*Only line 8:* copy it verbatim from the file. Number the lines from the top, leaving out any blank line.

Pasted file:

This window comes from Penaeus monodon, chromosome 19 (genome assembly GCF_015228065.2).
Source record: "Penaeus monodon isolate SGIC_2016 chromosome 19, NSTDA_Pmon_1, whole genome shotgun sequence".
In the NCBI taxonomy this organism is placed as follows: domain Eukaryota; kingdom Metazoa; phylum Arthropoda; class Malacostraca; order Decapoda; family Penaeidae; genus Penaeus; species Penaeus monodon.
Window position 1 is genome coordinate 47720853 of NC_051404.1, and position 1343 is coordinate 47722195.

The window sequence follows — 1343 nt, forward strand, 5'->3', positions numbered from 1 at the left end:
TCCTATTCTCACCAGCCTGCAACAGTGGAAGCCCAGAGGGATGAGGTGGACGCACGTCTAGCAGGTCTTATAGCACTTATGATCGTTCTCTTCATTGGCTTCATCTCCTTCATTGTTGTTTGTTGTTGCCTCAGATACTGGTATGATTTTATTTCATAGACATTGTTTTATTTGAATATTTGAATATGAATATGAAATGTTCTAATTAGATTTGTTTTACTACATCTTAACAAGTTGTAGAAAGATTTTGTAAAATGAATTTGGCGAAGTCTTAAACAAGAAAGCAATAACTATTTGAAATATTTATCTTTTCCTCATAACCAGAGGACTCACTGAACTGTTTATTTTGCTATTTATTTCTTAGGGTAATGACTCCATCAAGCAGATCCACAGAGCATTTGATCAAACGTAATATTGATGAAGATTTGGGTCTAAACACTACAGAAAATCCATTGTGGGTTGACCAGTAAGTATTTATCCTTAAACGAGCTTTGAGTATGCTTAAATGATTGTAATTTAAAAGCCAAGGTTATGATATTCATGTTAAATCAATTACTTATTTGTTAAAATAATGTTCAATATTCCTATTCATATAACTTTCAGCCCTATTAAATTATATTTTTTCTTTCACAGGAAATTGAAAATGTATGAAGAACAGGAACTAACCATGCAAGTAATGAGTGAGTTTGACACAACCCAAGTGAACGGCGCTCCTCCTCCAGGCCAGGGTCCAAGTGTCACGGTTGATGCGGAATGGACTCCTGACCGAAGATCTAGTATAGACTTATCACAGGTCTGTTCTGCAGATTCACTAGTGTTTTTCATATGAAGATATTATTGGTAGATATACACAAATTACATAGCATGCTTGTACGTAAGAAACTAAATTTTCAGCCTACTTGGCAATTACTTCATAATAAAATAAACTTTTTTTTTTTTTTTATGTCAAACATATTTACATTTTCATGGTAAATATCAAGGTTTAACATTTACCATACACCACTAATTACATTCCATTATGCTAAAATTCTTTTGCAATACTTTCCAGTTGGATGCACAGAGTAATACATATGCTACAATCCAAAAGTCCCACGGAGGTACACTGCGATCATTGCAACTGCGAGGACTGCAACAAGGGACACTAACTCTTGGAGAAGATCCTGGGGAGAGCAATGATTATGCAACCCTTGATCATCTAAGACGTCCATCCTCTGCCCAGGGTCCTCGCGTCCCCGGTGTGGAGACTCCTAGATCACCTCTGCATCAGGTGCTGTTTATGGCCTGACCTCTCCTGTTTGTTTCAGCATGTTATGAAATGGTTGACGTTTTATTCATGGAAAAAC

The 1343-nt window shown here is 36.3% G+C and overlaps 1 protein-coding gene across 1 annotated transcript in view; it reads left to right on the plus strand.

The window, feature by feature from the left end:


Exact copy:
The window, feature by feature from the left end: